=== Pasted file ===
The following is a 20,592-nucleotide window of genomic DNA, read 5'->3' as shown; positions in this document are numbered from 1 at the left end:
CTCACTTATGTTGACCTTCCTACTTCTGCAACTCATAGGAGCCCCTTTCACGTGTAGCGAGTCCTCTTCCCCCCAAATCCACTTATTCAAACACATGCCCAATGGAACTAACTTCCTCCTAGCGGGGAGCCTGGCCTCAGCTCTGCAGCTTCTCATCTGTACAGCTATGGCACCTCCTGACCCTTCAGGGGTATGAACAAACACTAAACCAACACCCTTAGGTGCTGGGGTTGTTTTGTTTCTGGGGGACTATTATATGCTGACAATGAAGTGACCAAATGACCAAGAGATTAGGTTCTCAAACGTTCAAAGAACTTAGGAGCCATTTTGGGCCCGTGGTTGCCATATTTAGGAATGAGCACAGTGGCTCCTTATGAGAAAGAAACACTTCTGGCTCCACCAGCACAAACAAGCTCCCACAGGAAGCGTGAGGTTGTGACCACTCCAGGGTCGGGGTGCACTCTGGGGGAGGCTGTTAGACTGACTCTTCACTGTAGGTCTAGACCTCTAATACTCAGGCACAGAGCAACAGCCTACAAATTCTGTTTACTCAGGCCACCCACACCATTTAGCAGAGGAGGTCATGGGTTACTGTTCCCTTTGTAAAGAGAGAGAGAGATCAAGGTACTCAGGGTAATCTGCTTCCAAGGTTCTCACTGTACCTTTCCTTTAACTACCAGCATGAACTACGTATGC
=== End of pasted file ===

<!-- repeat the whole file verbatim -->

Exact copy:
The following is a 20,592-nucleotide window of genomic DNA, read 5'->3' as shown; positions in this document are numbered from 1 at the left end:
CTCACTTATGTTGACCTTCCTACTTCTGCAACTCATAGGAGCCCCTTTCACGTGTAGCGAGTCCTCTTCCCCCCAAATCCACTTATTCAAACACATGCCCAATGGAACTAACTTCCTCCTAGCGGGGAGCCTGGCCTCAGCTCTGCAGCTTCTCATCTGTACAGCTATGGCACCTCCTGACCCTTCAGGGGTATGAACAAACACTAAACCAACACCCTTAGGTGCTGGGGTTGTTTTGTTTCTGGGGGACTATTATATGCTGACAATGAAGTGACCAAATGACCAAGAGATTAGGTTCTCAAACGTTCAAAGAACTTAGGAGCCATTTTGGGCCCGTGGTTGCCATATTTAGGAATGAGCACAGTGGCTCCTTATGAGAAAGAAACACTTCTGGCTCCACCAGCACAAACAAGCTCCCACAGGAAGCGTGAGGTTGTGACCACTCCAGGGTCGGGGTGCACTCTGGGGGAGGCTGTTAGACTGACTCTTCACTGTAGGTCTAGACCTCTAATACTCAGGCACAGAGCAACAGCCTACAAATTCTGTTTACTCAGGCCACCCACACCATTTAGCAGAGGAGGTCATGGGTTACTGTTCCCTTTGTAAAGAGAGAGAGAGATCAAGGTACTCAGGGTAATCTGCTTCCAAGGTTCTCACTGTACCTTTCCTTTAACTACCAGCATGAACTACGTATGC